Transcription factors (TFs) and transcriptional regulators (TRs) are known to play crucial roles in various developmental and physiological processes during embryogenesis. Thus, we analyzed the spatial expression of TF and TR genes in 3-DAP embryos. TF and TR genes in rice have been categorized into dozens of families (Pérez-Rodríguez et al., 2010) (Table 2). Scatter diagrams of the 43 TF and TR families containing more than ten probes were analyzed (Table S8). We found that data point patterns were considerably different among the TF and TR families. We then categorized TF and TR families into three groups according to the degree of dispersion of the data points, and three examples of each category with the plots of several outliers are shown in Fig. 4. Type I represents TF and TR families in which >20% of genes show higher absolute relative expression values [AREV=(x2+y2)1/2]>2.0, or, more specifically, more genes showing biased expression from the center of the embryo (Table 2). OFP (ovate family protein), LOB (lateral organ boundaries), C2C2-Dof, C2C2-YABBY, GRF (growth regulating factor), HB (homeobox), MADS (MCM1, AGAMOUS, DEFICIENS and SRF), TCP (TB1, CYC and PCFs), AUX/IAA (auxin/indole-3-acetic acid) and bHLH (basic helix-loop-helix) families were categorized in this group. For example, more than half of the OFP genes showed polarized expression patterns with AREVs >2 (Fig. 4A). Similarly, about half of C2C2-Dof genes showed biased expression patterns, and their expression was preferentially detected in the apical region of the embryo (Fig. 4B). HB genes belong to the second-largest gene family, and 22 HB probes showed AREVs >2. Among them, OSH1 and an uncharacterized WOX gene (Os07g0684900, Os05g0564500), which are closely related to WOX11/WOX12 and WOX8/WOX9 in Arabidopsis (Dai et al., 2007; Nardmann et al., 2007), showed more deviated expression patterns (Fig. 4C).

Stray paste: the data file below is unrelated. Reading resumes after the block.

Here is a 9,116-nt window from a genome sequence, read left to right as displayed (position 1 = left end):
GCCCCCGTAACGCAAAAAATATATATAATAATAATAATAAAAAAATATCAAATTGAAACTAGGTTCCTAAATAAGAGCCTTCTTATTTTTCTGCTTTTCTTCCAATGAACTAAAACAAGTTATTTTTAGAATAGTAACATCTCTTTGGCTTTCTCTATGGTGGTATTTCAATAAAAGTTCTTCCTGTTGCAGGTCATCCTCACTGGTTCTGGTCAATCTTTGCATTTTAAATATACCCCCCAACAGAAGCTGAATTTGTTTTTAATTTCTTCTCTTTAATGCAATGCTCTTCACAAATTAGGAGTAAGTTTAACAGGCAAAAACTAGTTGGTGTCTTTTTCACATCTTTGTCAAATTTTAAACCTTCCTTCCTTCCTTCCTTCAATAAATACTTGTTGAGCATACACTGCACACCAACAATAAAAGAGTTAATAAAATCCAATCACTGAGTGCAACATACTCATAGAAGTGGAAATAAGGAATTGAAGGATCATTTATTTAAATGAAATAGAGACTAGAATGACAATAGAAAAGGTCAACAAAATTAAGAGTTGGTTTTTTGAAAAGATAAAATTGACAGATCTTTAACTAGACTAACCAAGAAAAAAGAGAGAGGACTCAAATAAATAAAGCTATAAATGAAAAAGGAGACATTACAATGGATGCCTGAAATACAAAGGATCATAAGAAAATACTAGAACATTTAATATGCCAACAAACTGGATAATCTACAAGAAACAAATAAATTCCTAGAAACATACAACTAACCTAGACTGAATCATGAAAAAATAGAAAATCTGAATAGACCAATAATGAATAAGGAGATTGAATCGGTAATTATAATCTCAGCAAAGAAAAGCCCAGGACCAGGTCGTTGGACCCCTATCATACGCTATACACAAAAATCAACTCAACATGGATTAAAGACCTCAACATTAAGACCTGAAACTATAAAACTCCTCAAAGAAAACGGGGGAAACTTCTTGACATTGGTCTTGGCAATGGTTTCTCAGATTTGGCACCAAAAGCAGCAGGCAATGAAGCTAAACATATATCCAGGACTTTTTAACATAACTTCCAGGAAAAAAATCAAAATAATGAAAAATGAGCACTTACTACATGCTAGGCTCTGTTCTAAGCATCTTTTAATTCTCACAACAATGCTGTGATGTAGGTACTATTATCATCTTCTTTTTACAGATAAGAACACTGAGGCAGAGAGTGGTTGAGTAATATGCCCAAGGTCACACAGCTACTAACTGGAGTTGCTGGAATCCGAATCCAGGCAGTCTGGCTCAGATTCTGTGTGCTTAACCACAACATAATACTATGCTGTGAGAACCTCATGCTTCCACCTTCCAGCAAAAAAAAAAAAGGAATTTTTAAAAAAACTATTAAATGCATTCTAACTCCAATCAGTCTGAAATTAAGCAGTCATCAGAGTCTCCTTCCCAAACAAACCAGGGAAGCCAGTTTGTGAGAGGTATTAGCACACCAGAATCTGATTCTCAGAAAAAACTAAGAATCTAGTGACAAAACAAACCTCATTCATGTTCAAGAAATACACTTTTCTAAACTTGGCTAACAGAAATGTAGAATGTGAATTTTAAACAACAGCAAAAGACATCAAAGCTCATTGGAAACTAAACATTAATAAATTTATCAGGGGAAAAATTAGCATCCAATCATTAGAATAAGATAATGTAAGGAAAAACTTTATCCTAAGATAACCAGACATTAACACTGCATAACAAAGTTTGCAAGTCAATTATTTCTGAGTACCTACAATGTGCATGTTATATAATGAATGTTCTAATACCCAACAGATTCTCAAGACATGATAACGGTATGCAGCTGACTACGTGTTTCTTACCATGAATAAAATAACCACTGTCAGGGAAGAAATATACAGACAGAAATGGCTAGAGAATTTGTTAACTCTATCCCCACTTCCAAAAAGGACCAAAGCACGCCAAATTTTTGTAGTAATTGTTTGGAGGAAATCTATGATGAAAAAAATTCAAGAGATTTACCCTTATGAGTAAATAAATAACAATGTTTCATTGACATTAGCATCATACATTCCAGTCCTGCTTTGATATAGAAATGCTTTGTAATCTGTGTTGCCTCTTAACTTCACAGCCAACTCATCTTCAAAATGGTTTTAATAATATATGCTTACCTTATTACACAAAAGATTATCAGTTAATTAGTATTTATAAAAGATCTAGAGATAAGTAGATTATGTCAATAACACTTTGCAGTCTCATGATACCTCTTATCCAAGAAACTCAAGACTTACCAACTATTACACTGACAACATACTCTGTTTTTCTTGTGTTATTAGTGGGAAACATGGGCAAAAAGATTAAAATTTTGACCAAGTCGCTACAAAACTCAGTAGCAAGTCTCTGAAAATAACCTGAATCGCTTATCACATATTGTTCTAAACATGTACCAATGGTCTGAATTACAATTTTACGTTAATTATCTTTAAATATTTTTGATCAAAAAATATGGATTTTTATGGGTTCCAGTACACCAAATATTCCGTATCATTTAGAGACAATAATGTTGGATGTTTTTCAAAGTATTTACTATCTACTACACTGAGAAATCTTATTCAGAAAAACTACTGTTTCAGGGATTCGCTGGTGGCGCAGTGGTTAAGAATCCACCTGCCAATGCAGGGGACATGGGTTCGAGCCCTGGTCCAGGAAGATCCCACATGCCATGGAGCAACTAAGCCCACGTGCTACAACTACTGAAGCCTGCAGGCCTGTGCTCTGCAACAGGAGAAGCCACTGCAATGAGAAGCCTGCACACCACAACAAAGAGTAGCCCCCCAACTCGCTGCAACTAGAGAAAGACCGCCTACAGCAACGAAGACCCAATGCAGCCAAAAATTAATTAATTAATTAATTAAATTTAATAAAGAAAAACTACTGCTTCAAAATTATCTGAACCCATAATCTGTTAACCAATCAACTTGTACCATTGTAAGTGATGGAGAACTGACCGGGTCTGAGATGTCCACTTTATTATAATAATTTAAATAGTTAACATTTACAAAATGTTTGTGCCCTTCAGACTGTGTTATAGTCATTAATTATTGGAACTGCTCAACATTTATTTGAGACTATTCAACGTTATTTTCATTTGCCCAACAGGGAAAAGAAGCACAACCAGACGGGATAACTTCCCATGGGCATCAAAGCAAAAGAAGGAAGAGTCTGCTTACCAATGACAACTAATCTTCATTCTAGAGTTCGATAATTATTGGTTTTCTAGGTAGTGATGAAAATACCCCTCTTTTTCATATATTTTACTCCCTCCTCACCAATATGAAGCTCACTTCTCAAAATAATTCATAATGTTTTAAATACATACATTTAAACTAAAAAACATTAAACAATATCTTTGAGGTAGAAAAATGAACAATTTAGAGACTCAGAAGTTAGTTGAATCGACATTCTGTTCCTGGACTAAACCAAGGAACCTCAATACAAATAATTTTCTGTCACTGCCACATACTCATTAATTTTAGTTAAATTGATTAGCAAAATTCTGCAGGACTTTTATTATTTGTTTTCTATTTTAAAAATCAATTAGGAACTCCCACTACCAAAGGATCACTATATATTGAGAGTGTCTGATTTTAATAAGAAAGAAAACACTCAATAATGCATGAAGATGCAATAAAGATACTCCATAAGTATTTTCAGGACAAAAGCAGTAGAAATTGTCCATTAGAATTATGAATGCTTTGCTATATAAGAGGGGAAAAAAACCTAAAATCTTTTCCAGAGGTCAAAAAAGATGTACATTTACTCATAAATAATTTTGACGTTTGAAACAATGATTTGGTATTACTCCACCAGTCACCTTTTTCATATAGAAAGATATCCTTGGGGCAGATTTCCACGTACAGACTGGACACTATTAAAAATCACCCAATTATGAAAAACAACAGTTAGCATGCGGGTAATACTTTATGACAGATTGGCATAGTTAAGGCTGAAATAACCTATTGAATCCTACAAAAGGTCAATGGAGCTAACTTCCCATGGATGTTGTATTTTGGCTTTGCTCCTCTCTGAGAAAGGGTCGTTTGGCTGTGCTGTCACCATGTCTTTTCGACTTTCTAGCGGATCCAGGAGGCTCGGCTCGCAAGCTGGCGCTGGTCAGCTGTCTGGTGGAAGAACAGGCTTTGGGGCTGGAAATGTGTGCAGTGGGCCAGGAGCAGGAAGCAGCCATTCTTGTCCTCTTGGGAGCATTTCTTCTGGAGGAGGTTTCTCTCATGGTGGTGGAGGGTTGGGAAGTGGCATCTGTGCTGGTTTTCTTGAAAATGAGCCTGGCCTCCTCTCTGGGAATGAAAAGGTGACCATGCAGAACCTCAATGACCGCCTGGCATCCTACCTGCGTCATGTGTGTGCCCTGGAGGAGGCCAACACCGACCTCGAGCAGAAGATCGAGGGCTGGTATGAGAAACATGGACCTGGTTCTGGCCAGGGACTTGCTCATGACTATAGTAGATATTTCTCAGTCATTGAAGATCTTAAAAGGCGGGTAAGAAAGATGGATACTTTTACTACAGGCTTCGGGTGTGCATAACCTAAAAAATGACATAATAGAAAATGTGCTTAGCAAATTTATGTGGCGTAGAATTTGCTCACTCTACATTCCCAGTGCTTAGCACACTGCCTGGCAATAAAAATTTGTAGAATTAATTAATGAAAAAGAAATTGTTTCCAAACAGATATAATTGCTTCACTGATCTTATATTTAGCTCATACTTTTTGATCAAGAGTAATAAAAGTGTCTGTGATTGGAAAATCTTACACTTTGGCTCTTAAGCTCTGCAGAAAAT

The TF and TR families in Type II contain only a few genes with biased expression patterns (Table 2; Fig. 4D-F). A total of 19 TF and TR families, such as AP2-EREBP (which is the largest TF family), bZIP (basic leucine zipper) and NAC (NAM, ATAF and CUC) were included in these families. In AP2-EREBP, a homolog of ESR/DRN that is known to be a developmental regulator of embryogenesis in Arabidopsis (Chandler et al., 2007; Cole et al., 2009) and an uncharacterized ERF/AP2 gene (Os02g0657000) exhibited deviated expression patterns (Fig. 4D). Similarly, two genes, OsNAM, a rice homolog of Arabidopsis CUC1, which is involved in shoot meristem formation (Hibara and Nagato, 2005), and OsNAC7, a homolog of SOMBRERO (SMB) involved in root cap development in Arabidopsis (Bennett et al., 2010), were expressed with polarized patterns, but the majority of other NACs were not (Fig. 4F).
A total of 13 TF and TR families were categorized into Type III (Table 2; Fig. S5). Data points of the genes in this group showed a concentrated pattern towards the center of the scatter diagram, suggesting that the expression of these genes was uniform. Six of eight TR families were categorized as Type III, suggesting that spatial regulation of TR families might be less important than that of TF families, excluding AUX/IAA and TRAF (BTB/POZ domain-containing protein) families (Table 2).
These analyses revealed that the spatial distribution of gene expression was significantly different between the TF families. TF families in Type I, such as HB and YABBY, include putative homologs of well-known developmental regulators expressed in specific parts of early embryos in Arabidopsis (Capron et al., 2009). By contrast, Type I TF families also contained genes for which functions in embryogenesis remain unknown, even in Arabidopsis. In particular, more than half of the OFP genes showed highly biased expression patterns in 3-DAP embryos (Fig. 4A). Although OFP family members play multiple roles in developmental processes as transcriptional repressors, and few members of the Arabidopsis OFP family are known to interact with KNOX proteins (Li et al., 2011), further analysis of OFP genes is required to examine their involvement in embryo development. C2C2-Dof proteins were involved in various aspects of development, growth, and environmental response. The majority of Arabidopsis Dof genes were expressed in vascular tissues (Le Hir and Bellini, 2013). Some rice C2C2-Dof genes were expressed in the center of the apical region (Fig. 4B), suggesting that they are associated with early vascular development or specification in rice embryos.